Medicare terms you should know

Published by Medicare Made Clear®

Part A, Part B, AEP, IEP, SEP—learning about Medicare can sometimes feel more like looking at a bowl of alphabet soup. But it’s important to understand the key terms and acronyms that are used when talking about Medicare. To help you or your loved one understand the language of Medicare, check out the helpful information below.

Part A, Part B, Part C, Part D

Let’s start with the basics: our ABC and Ds. Medicare has four different “parts.” Each part is labeled using a letter of the alphabet.

  • Part A – Hospital insurance.
  • Part B – Doctor and outpatient insurance. Together, Part A and Part B make up Original Medicare.
  • Part C – Medicare Advantage plans. Offered by private insurance companies, these plans give you the benefits of Original Medicare and may offer extras, like dental coverage or wellness services.
  • Part D – Medicare prescription drug coverage. You can get this in a standalone plan or included in a Medicare Advantage plan.

Medicare cost terms

When it comes to talking about paying for Medicare, there are a few terms you should be aware of.

  • Premiums – a fixed amount you pay to either Medicare or a private insurance company.
  • Deductibles – a set amount you pay out-of-pocket for covered health services before your plan begins to pay.
  • Copay – A fixed amount you pay at the time you receive a covered service. Amounts can vary by the coverage you use and service you get.
  • Coinsurance – you and your plan split costs sometimes, and a coinsurance is the percentage you pay. For example, your coinsurance rate may be 20 percent while your plan pays the remaining 80 percent of the total cost for the service.

A final cost term to know is “benefit period.” A benefit period is how Part A measures your use of inpatient hospital and skilled nursing facility services.

Common Medicare acronyms

Acronyms are used commonly in Medicare. The most important acronyms to consider when you’re preparing to enroll in a Medicare plan fall into two main categories: enrollment period acronyms and plan type acronyms.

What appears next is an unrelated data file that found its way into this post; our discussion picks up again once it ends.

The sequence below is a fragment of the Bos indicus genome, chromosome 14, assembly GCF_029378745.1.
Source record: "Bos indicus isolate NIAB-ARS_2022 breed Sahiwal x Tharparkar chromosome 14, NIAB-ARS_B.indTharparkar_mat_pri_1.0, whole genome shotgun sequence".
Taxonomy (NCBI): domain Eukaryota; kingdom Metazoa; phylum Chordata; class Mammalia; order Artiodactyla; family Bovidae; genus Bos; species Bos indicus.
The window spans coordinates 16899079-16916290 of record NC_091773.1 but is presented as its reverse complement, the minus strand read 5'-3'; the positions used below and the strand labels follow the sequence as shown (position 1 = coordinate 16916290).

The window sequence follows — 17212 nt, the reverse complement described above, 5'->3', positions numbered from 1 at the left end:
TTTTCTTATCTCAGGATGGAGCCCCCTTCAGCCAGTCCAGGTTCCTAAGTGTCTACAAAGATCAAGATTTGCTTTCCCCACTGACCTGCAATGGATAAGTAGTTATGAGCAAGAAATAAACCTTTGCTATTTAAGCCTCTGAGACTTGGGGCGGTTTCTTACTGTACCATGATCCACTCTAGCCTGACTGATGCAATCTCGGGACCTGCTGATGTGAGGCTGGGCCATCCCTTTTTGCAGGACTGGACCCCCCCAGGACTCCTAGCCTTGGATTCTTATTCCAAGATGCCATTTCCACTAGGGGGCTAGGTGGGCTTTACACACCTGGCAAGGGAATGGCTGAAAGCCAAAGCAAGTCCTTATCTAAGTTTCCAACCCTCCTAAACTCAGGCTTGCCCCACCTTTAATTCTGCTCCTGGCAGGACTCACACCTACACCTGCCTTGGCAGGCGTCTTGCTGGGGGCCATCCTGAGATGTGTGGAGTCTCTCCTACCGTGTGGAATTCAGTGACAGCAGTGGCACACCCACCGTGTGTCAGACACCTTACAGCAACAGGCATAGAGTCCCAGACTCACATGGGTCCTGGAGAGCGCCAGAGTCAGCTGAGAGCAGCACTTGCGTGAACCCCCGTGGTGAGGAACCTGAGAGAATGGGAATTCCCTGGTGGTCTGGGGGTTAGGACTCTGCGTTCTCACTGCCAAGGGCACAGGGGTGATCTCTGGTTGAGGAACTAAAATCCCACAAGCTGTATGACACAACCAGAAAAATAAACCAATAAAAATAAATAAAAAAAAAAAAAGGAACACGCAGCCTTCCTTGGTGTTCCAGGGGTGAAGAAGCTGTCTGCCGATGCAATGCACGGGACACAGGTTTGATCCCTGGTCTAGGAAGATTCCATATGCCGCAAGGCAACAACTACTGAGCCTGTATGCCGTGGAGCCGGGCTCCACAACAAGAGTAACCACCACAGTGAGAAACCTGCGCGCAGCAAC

Medicare enrollment period acronyms

IEP – Initial Enrollment Period. Your IEP might fall during the Medicare AEP (see below). If you’re “aging into” Medicare, your IEP will center on your 65th birthday. If you qualify for Medicare because of a disability or other special circumstance, your IEP might depend on a different date, like the date you started receiving disability benefits.

AEP – Annual Enrollment Period. The Medicare AEP happens each year from October 15 – December 7. At this time, Medicare beneficiaries can generally add, switch or drop coverage.

SEP – Special Enrollment Period. This is an enrollment period outside of “regular” enrollment periods like the IEP or OEP. You must meet certain requirements to qualify for a SEP.

MA OEP – Medicare Advantage Open Enrollment Period. The Medicare Advantage Open Enrollment Period happens January 1 – March 31. During this time, Medicare Advantage members can make changes to their Medicare Advantage coverage if they want.

Medicare plan acronyms

MA – Medicare Advantage plan

MAPD – Medicare Advantage plan with Prescription Drug coverage

Also called Medicare Part C, these are Medicare plans offered by private insurance companies. They give you all the coverage of Original Medicare, and may offer extra benefits, too. The main types are:

Coordinated care plans

  • HMO – Health Maintenance Organization. With an HMO, you usually have to use doctors and hospitals within the plan’s network to make sure the plan covers your care.
  • POS – Point of Service. This is a type of HMO plan that lets members go outside the network for some covered services. You might have to pay a higher copayment or coinsurance for those services.
  • PPO – Preferred Provider Organization. With this type of plan, you can use doctors and hospitals inside or outside of the network. If you go outside the network, you may pay a larger share of the cost of your care.
  • SNP – Special Needs Plans. A type of Medicare Advantage plan that serves people with special health care needs, like ESRD (End Stage Renal Disease) or diabetes.

Other plans

  • PFFS – Private Fee-For-Service. Allows you to visit any Medicare-eligible doctor, hospital or health care provider who accepts the plan’s payment terms and conditions.
  • MSA – Medical Savings Account. Combines a special medical savings account with a high-deductible Medicare Advantage plan.
  • PDP – Prescription Drug Plan. Also called Medicare Part D, this is a standalone plan that helps you pay for prescription drugs.

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